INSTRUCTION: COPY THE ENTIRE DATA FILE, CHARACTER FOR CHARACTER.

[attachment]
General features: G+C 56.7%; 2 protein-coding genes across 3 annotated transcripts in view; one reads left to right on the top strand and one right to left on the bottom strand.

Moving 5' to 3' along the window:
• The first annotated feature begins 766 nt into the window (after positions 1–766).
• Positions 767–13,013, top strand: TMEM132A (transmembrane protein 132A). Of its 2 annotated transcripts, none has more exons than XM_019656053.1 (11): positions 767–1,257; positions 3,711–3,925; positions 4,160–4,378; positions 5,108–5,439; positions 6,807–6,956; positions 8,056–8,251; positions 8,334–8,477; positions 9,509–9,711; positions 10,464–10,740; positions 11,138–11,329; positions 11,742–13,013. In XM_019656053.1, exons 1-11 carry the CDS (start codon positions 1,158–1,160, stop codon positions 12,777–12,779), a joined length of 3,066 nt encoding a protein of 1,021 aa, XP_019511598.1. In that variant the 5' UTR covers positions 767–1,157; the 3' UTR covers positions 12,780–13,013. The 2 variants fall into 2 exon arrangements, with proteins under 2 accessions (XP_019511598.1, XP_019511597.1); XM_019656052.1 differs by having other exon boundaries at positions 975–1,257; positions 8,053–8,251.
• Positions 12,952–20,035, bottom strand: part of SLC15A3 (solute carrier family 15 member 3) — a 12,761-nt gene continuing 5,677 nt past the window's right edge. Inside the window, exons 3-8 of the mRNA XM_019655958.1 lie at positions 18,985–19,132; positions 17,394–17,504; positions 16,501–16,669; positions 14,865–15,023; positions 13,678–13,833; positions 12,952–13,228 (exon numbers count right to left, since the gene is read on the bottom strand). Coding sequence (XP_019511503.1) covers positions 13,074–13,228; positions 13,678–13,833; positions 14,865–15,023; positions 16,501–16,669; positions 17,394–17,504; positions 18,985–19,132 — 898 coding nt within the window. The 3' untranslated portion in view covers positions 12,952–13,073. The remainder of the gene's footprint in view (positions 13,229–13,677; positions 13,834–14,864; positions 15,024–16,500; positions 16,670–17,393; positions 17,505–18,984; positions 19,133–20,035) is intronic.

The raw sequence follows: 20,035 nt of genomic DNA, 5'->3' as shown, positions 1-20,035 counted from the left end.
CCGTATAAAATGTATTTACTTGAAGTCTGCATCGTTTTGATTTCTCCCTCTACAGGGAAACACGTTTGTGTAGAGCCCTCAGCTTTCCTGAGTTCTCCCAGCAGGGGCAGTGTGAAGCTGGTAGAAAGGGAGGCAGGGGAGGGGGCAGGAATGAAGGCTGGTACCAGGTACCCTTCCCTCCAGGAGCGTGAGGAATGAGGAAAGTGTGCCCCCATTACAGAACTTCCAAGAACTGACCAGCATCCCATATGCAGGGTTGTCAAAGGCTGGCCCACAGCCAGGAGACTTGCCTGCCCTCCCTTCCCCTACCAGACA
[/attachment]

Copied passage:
General features: G+C 56.7%; 2 protein-coding genes across 3 annotated transcripts in view; one reads left to right on the top strand and one right to left on the bottom strand.

Moving 5' to 3' along the window:
• The first annotated feature begins 766 nt into the window (after positions 1–766).
• Positions 767–13,013, top strand: TMEM132A (transmembrane protein 132A). Of its 2 annotated transcripts, none has more exons than XM_019656053.1 (11): positions 767–1,257; positions 3,711–3,925; positions 4,160–4,378; positions 5,108–5,439; positions 6,807–6,956; positions 8,056–8,251; positions 8,334–8,477; positions 9,509–9,711; positions 10,464–10,740; positions 11,138–11,329; positions 11,742–13,013. In XM_019656053.1, exons 1-11 carry the CDS (start codon positions 1,158–1,160, stop codon positions 12,777–12,779), a joined length of 3,066 nt encoding a protein of 1,021 aa, XP_019511598.1. In that variant the 5' UTR covers positions 767–1,157; the 3' UTR covers positions 12,780–13,013. The 2 variants fall into 2 exon arrangements, with proteins under 2 accessions (XP_019511598.1, XP_019511597.1); XM_019656052.1 differs by having other exon boundaries at positions 975–1,257; positions 8,053–8,251.
• Positions 12,952–20,035, bottom strand: part of SLC15A3 (solute carrier family 15 member 3) — a 12,761-nt gene continuing 5,677 nt past the window's right edge. Inside the window, exons 3-8 of the mRNA XM_019655958.1 lie at positions 18,985–19,132; positions 17,394–17,504; positions 16,501–16,669; positions 14,865–15,023; positions 13,678–13,833; positions 12,952–13,228 (exon numbers count right to left, since the gene is read on the bottom strand). Coding sequence (XP_019511503.1) covers positions 13,074–13,228; positions 13,678–13,833; positions 14,865–15,023; positions 16,501–16,669; positions 17,394–17,504; positions 18,985–19,132 — 898 coding nt within the window. The 3' untranslated portion in view covers positions 12,952–13,073. The remainder of the gene's footprint in view (positions 13,229–13,677; positions 13,834–14,864; positions 15,024–16,500; positions 16,670–17,393; positions 17,505–18,984; positions 19,133–20,035) is intronic.

The raw sequence follows: 20,035 nt of genomic DNA, 5'->3' as shown, positions 1-20,035 counted from the left end.
CCGTATAAAATGTATTTACTTGAAGTCTGCATCGTTTTGATTTCTCCCTCTACAGGGAAACACGTTTGTGTAGAGCCCTCAGCTTTCCTGAGTTCTCCCAGCAGGGGCAGTGTGAAGCTGGTAGAAAGGGAGGCAGGGGAGGGGGCAGGAATGAAGGCTGGTACCAGGTACCCTTCCCTCCAGGAGCGTGAGGAATGAGGAAAGTGTGCCCCCATTACAGAACTTCCAAGAACTGACCAGCATCCCATATGCAGGGTTGTCAAAGGCTGGCCCACAGCCAGGAGACTTGCCTGCCCTCCCTTCCCCTACCAGACA